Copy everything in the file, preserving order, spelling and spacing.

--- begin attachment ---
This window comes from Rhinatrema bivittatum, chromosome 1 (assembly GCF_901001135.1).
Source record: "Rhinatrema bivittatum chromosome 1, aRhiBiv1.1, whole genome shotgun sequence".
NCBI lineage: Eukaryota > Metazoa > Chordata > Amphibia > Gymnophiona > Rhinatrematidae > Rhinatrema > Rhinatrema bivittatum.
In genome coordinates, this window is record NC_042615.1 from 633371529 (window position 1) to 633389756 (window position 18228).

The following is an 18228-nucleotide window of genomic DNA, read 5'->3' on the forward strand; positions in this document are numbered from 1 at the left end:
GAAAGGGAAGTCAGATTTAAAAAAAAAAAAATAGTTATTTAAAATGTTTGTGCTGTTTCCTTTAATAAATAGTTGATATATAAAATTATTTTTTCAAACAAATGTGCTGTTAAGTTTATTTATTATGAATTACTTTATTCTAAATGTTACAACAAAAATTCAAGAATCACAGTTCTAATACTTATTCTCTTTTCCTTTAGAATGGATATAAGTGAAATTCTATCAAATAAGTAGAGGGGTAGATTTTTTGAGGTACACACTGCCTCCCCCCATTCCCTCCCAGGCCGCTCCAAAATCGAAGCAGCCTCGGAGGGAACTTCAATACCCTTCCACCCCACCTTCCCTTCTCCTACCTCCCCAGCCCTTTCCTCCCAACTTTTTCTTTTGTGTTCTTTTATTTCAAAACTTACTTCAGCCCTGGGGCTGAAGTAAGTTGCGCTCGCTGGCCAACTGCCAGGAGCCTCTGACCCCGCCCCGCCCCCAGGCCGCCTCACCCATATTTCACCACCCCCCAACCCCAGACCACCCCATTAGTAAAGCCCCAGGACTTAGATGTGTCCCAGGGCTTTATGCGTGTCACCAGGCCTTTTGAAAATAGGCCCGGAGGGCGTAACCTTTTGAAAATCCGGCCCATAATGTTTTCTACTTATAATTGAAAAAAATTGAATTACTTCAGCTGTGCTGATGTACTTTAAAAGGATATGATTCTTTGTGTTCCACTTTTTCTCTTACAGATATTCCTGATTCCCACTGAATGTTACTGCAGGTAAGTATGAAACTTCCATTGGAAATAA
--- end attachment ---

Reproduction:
This window comes from Rhinatrema bivittatum, chromosome 1 (assembly GCF_901001135.1).
Source record: "Rhinatrema bivittatum chromosome 1, aRhiBiv1.1, whole genome shotgun sequence".
NCBI lineage: Eukaryota > Metazoa > Chordata > Amphibia > Gymnophiona > Rhinatrematidae > Rhinatrema > Rhinatrema bivittatum.
In genome coordinates, this window is record NC_042615.1 from 633371529 (window position 1) to 633389756 (window position 18228).

The following is an 18228-nucleotide window of genomic DNA, read 5'->3' on the forward strand; positions in this document are numbered from 1 at the left end:
GAAAGGGAAGTCAGATTTAAAAAAAAAAAAATAGTTATTTAAAATGTTTGTGCTGTTTCCTTTAATAAATAGTTGATATATAAAATTATTTTTTCAAACAAATGTGCTGTTAAGTTTATTTATTATGAATTACTTTATTCTAAATGTTACAACAAAAATTCAAGAATCACAGTTCTAATACTTATTCTCTTTTCCTTTAGAATGGATATAAGTGAAATTCTATCAAATAAGTAGAGGGGTAGATTTTTTGAGGTACACACTGCCTCCCCCCATTCCCTCCCAGGCCGCTCCAAAATCGAAGCAGCCTCGGAGGGAACTTCAATACCCTTCCACCCCACCTTCCCTTCTCCTACCTCCCCAGCCCTTTCCTCCCAACTTTTTCTTTTGTGTTCTTTTATTTCAAAACTTACTTCAGCCCTGGGGCTGAAGTAAGTTGCGCTCGCTGGCCAACTGCCAGGAGCCTCTGACCCCGCCCCGCCCCCAGGCCGCCTCACCCATATTTCACCACCCCCCAACCCCAGACCACCCCATTAGTAAAGCCCCAGGACTTAGATGTGTCCCAGGGCTTTATGCGTGTCACCAGGCCTTTTGAAAATAGGCCCGGAGGGCGTAACCTTTTGAAAATCCGGCCCATAATGTTTTCTACTTATAATTGAAAAAAATTGAATTACTTCAGCTGTGCTGATGTACTTTAAAAGGATATGATTCTTTGTGTTCCACTTTTTCTCTTACAGATATTCCTGATTCCCACTGAATGTTACTGCAGGTAAGTATGAAACTTCCATTGGAAATAA